Scott Peters is Professor of Educational Foundations at University of Wisconsin-Whitewater, Karen Rambo-Hernandez is Associate Professor of Educational Psychology at West Virginia University, Matthew Makel is the Director of Research at the Duke University Talent Identification Program, Michael Matthews is Professor of Education at the University of North Carolina-Charlotte, and Jonathan Plucker is the Julian C. Stanley Professor of Talent Development at Johns Hopkins University.
This essay is part of the The Moonshot for Kids project, a joint initiative of the Fordham Institute and the Center for American Progress. This is the second of three parts. The first ran last week, and the third will appear in the next issue of the Education Gadfly Weekly.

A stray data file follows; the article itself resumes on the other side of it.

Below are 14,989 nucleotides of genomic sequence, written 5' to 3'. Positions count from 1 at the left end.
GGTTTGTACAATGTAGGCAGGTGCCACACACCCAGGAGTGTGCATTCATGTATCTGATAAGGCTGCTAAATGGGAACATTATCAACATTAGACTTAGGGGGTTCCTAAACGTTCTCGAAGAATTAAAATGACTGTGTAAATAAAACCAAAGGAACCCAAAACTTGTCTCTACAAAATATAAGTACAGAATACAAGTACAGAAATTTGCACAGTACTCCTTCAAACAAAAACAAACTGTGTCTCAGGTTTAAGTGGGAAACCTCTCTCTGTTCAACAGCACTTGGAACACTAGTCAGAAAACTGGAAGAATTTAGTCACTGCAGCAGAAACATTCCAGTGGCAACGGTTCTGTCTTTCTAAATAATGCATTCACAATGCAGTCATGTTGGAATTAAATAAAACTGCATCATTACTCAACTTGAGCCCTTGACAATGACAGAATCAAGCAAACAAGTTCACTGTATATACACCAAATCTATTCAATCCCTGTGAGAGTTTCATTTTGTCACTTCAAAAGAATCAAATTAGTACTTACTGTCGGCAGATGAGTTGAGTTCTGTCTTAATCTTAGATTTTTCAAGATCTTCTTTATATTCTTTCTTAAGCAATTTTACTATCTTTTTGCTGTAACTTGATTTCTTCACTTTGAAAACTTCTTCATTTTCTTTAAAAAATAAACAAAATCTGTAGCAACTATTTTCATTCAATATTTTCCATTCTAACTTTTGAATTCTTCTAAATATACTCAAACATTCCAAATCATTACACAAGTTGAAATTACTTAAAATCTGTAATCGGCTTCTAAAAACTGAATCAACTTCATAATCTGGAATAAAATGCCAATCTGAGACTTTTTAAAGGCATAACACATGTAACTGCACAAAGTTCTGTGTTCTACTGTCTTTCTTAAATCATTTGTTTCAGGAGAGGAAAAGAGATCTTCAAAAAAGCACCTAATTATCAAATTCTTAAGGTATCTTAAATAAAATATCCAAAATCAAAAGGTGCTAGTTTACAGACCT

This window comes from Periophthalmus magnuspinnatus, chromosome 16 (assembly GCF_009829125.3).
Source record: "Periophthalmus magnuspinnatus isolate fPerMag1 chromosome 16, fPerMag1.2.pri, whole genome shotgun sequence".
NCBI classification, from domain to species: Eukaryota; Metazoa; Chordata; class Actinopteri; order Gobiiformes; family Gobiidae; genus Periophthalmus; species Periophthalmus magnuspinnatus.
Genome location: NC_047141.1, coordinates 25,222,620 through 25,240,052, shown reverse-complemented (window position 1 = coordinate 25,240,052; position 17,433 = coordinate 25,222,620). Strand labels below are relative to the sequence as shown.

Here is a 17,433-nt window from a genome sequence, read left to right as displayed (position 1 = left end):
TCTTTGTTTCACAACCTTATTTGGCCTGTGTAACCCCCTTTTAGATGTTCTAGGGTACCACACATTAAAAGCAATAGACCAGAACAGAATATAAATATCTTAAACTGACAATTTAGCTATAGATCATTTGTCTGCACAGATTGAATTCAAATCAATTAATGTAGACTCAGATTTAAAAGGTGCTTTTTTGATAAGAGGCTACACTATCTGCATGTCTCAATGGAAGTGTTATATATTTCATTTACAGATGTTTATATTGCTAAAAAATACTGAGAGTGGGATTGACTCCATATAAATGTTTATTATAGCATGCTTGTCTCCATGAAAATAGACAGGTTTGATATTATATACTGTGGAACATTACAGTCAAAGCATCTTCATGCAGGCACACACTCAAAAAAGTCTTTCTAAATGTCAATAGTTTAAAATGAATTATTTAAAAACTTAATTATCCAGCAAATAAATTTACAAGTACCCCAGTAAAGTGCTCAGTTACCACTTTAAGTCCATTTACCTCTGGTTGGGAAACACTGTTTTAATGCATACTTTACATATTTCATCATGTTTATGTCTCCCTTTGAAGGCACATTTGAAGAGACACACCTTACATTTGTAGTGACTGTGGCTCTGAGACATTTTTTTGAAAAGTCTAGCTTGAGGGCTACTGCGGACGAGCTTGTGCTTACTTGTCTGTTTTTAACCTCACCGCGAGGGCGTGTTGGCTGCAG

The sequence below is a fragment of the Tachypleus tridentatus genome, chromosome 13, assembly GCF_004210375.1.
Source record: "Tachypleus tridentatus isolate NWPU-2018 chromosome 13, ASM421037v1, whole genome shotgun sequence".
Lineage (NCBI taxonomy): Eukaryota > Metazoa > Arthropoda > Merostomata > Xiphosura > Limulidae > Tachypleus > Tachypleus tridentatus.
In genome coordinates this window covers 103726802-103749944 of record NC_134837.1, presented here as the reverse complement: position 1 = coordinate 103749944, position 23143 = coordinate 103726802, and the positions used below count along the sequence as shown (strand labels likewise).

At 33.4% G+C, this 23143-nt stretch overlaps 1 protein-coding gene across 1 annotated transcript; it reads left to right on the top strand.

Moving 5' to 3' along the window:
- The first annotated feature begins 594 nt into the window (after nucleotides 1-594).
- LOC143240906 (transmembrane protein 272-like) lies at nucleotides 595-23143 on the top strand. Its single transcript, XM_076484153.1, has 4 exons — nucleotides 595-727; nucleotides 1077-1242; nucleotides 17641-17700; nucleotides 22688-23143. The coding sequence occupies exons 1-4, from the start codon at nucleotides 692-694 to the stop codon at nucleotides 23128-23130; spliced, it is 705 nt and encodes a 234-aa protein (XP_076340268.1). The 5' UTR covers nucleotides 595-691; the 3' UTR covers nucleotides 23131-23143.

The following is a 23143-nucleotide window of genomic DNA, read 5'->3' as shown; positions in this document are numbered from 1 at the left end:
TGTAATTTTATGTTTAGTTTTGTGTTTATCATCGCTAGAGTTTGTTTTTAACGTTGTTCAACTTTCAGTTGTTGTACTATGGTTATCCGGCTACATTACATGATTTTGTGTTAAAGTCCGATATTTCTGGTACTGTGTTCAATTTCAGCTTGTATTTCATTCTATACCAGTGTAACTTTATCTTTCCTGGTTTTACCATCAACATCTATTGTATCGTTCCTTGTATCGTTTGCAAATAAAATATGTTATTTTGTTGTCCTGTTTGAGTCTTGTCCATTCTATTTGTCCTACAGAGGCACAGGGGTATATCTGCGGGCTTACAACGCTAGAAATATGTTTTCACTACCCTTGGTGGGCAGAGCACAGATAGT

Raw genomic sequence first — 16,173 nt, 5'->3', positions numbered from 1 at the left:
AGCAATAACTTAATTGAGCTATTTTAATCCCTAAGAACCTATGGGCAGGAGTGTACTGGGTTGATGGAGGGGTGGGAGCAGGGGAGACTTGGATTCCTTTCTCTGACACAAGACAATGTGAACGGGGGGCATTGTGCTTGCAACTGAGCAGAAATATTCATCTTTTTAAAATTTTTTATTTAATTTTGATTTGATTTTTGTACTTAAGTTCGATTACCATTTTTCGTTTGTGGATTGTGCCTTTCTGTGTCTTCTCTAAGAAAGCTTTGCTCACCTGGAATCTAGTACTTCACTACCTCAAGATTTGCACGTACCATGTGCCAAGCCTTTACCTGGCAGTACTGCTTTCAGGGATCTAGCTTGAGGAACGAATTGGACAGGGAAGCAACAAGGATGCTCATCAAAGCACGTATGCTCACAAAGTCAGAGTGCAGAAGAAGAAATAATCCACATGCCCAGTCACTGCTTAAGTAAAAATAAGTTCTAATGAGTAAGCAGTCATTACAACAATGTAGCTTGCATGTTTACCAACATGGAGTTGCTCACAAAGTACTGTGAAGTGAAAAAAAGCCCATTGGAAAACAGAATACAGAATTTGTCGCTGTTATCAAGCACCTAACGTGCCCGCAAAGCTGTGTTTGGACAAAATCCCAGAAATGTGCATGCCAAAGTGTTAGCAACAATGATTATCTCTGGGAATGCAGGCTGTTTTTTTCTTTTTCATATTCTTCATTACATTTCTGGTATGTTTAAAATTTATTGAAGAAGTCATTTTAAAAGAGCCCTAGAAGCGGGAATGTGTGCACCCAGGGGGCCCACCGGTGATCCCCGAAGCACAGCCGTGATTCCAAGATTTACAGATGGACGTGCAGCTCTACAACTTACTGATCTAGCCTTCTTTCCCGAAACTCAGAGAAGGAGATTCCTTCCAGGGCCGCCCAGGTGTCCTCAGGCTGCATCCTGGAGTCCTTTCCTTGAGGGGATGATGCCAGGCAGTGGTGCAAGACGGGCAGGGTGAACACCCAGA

Part I explained how educators and ed reformers have long been tantalized by the dream of “reinventing” the school. “If only we could break away from this industrial-style arrangement,” goes the usual refrain, “with its boxy classrooms, batch-processed students, and rigid bell schedule, and create totally different schools that are better suited to modern times and to children’s needs.” A second powerful impulse animating education reformers in recent decades has been the desire to design a “coherent” model of schooling that would meld the best evidence of practices that work and thereby put research into practice in holistic rather than piecemeal fashion. The appetites for school reinvention and holistic reform came together in the early 1990s in a major R & D (mostly D) initiative. The vehicle was a new nonprofit entity named the New American Schools Development Corporation—known as NASDC, commonly referred to simply as New American Schools, sometimes NAS. The conception was magnificent, but of course reality would prove something less than that.